Validity and Reliability

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Validity and Reliability by Mind Map: Validity and Reliability

1. Test-retest estimates of reliability are obtained by administering the same test twice to the same groug of individuals, with a small time interval between testing, and correlating the scores. The longer the time interval, the lower test-retest estimates will be.

2. Reliability refers to the stability of a test score over repeated administration, assuming the trait being measured has not changed (pg. 338).

3. Alternate forms or Equivalence

4. Validity measns does the test measure what it is supposed to measure Match test with objectives (pg. 326).

5. Construct Validity Evidence

6. Concurrent validity evidence is determined by correlating test scores with a criterion measure collected at the same time.

7. Predictive validity evidence refers to how well the test predicts some future behavior. And is determined by administering the test to a group of subjects then measuring the subjects on whatever test is supposed to predict after a period of time has elasped (pg. 328).

8. A test has contruct validy if its relationship to other information corresponds well with some theory. Any information that lets you know whether results from the test correspond to what you would expect tells you something about the construct validity evidence for a test (pg. 328).

9. It differs from concurrent validity evidence in that there is no accepted second measure available of what you're trying to measure, and it differs from predictive validity evidence in that there is no available measure of future behavior.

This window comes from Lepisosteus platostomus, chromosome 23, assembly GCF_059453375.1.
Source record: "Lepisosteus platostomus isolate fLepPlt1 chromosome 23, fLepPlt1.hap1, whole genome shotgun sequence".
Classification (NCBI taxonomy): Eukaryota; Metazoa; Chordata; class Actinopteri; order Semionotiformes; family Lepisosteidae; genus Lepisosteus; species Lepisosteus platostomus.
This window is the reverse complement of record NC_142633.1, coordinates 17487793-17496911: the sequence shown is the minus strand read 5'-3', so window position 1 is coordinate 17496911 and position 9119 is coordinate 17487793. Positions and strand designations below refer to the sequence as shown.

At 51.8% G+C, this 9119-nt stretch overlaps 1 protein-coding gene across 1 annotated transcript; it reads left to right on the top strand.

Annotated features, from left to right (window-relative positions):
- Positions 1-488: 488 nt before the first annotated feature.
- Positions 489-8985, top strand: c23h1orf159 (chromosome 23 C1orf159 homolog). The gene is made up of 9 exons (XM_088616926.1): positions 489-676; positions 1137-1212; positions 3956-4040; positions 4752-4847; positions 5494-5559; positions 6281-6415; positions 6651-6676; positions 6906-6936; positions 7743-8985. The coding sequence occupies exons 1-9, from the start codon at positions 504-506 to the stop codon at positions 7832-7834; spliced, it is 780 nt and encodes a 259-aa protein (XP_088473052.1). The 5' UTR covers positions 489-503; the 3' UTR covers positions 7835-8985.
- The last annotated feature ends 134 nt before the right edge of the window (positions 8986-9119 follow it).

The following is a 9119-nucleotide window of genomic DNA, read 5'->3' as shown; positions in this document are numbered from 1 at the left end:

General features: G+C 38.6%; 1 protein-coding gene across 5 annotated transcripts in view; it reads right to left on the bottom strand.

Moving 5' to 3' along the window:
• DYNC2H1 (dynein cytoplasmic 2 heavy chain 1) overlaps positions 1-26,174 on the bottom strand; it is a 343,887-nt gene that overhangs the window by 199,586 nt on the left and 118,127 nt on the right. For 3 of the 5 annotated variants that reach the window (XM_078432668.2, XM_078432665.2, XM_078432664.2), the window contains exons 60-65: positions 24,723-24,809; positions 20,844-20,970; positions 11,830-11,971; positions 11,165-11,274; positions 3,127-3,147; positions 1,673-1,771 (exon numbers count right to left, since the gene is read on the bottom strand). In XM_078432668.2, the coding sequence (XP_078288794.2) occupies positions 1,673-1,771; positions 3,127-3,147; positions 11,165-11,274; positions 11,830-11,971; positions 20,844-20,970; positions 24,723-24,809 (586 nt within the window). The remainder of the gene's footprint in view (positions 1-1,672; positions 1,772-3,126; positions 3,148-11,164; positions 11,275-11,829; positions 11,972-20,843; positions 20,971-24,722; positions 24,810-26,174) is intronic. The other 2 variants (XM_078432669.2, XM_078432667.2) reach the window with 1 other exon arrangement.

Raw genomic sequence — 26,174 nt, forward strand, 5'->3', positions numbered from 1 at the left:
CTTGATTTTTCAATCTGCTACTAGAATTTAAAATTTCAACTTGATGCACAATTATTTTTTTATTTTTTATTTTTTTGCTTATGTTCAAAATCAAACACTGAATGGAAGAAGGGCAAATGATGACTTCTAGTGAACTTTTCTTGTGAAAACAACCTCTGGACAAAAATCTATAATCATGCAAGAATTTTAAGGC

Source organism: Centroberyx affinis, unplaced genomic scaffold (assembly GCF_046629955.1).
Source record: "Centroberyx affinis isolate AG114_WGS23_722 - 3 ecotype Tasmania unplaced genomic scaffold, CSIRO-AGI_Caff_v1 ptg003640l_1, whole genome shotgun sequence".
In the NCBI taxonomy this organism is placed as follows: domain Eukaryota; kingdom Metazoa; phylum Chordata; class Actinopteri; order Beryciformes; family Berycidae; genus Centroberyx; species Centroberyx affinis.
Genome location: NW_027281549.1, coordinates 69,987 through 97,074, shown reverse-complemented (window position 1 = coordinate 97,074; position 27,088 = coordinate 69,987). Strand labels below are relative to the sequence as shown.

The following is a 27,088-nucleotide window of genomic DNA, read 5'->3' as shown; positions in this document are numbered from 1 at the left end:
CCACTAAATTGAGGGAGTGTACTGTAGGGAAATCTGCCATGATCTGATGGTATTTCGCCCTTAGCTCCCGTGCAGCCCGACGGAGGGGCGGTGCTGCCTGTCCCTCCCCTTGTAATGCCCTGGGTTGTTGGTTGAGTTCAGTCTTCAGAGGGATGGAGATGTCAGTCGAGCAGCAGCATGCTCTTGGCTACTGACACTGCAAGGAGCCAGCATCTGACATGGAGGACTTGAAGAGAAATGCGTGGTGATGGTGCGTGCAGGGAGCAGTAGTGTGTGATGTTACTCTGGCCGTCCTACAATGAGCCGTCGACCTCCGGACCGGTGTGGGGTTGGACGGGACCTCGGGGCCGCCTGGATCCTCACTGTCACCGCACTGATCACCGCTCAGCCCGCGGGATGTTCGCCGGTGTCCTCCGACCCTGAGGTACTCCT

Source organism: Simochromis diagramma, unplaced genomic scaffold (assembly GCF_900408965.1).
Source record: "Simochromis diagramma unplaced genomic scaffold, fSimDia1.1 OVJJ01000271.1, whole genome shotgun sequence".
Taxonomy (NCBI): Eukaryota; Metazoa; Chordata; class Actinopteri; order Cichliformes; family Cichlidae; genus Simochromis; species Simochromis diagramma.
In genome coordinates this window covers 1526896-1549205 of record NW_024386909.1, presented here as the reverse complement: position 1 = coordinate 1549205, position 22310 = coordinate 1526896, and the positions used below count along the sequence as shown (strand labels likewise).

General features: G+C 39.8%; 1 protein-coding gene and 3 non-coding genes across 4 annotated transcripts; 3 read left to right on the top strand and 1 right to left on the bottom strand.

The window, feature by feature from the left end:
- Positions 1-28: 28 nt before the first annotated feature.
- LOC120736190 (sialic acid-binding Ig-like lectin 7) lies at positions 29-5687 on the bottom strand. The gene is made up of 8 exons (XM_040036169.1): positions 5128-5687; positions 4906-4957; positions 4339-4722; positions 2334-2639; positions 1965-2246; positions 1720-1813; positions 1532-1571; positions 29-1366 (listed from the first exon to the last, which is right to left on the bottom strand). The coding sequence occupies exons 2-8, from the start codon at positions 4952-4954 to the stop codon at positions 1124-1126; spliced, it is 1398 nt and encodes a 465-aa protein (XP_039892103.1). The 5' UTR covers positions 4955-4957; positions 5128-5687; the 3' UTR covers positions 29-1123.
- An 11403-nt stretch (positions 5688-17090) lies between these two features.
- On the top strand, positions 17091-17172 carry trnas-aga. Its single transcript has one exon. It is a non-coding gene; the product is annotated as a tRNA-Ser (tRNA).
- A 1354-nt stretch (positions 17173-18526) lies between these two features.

10. Alternate-form estimates of reliability are obtained by administering two alternate or equivalent forms of a test to the same group and correlating their scores. The time interval between testing is as short as possible (pg. 340).

11. Internal consistency estimates of reliability fall into two general cortegories: split half of odd-end estimates and item-total correlations, such as the Kuder-Richardson (KR) procedure. These estimates should be used only when the test measures a single unitary trait.

12. Split-half and odd-end even estimates divide a test into halves and correlate the half with one another. Because these correlations are based on half tests, the obtained correlation underestimate the reliability of the whole test. The Spearman-Brown prophecy formula is used to correct these estimates to what they would be if they were based on the whole test (pg. 341).

13. Importance of validity and reliability

14. Reliability

15. Internal Consistency

16. Kuder-Richardson methods determine the extent to which the entire test represents a single, fairly consistent measure of a concept.

17. Internal consistency estimates tend to yield inflacted reliability estimates for speed tests. Since most achievement tests are at least partially speeded, internal consistency estimates for such test will be somewhat inflated (pg. 343).

18. Validity

19. Criteriion-Related Validity Evidence

20. Predicktive Validity Evidence is useful and important for aptitude tests, which attempt to predict how well test-takers will do in some future setting (pg. 328).

21. Content Validity Evidence

22. Content validity evidence is assessed by systematically comparing a test item with instructional objectives to see of they match. Content validity evidence does not yeild a mumerical estimate of valdity (pg. 327).

23. Consturct validity evidence is important in estaablishing the validity of a test when we cannot anchor our test either to a well=established test measuring the same behavior or to any measurable future behavior (pg. 331).

24. Reference

25. Kubiszyn, T. & Borich, G. D. (2013). EDUCATIONAL TESTING & MEASUREMENT: Classroom Application and Practice. (10th ed.). John Wiley & Sons, Inc., Hoboken, NJ.